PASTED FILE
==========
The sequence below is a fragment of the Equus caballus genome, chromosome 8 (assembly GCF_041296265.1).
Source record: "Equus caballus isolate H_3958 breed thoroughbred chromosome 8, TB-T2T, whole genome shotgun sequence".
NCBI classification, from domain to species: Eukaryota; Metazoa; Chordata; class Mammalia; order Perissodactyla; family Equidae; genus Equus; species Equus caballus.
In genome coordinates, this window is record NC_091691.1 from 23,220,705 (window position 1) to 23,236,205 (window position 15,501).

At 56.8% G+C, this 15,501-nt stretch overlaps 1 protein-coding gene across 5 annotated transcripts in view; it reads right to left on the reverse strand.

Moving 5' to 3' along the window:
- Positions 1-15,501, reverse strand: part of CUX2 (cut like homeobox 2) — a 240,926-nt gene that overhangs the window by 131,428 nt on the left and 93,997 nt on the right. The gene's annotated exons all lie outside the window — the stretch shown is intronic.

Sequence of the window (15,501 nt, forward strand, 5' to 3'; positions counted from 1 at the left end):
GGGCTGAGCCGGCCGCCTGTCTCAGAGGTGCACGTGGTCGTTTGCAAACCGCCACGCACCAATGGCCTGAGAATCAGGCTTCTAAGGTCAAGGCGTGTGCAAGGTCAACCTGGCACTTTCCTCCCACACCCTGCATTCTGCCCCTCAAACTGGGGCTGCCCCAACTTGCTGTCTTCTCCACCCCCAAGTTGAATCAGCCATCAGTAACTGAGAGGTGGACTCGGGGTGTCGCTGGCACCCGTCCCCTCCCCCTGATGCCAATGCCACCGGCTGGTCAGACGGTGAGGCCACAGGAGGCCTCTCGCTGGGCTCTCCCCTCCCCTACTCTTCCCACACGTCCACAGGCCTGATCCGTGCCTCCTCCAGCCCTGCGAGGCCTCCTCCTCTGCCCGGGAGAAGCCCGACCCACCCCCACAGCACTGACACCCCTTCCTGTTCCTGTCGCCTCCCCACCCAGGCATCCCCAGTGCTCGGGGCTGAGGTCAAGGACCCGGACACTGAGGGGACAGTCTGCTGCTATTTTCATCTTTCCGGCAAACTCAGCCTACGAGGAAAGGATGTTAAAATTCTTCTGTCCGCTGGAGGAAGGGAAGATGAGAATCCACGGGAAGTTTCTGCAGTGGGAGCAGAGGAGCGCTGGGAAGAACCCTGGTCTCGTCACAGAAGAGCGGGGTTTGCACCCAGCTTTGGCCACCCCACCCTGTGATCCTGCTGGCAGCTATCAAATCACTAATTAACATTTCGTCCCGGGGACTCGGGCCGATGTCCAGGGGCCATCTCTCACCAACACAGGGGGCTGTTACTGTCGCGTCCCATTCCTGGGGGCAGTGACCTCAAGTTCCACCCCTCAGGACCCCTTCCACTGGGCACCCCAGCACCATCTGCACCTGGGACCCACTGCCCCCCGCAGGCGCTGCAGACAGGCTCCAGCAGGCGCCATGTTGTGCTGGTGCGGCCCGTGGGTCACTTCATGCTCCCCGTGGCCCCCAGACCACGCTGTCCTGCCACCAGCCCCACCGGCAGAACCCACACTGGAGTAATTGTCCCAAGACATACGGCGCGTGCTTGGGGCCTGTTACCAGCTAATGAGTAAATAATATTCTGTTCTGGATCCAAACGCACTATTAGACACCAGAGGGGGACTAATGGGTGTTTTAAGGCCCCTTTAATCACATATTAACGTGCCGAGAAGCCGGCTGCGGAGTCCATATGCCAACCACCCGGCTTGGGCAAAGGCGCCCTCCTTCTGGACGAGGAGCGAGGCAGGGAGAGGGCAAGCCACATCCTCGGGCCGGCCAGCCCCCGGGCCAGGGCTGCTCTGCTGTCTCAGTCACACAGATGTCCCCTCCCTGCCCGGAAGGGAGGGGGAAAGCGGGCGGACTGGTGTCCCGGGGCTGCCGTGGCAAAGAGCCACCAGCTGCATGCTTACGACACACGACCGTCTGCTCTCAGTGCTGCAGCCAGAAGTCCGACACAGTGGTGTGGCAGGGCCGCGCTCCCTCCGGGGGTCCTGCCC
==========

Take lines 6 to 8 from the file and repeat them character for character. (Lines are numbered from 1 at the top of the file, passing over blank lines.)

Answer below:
Moving 5' to 3' along the window:
- Positions 1-15,501, reverse strand: part of CUX2 (cut like homeobox 2) — a 240,926-nt gene that overhangs the window by 131,428 nt on the left and 93,997 nt on the right. The gene's annotated exons all lie outside the window — the stretch shown is intronic.

Sequence of the window (15,501 nt, forward strand, 5' to 3'; positions counted from 1 at the left end):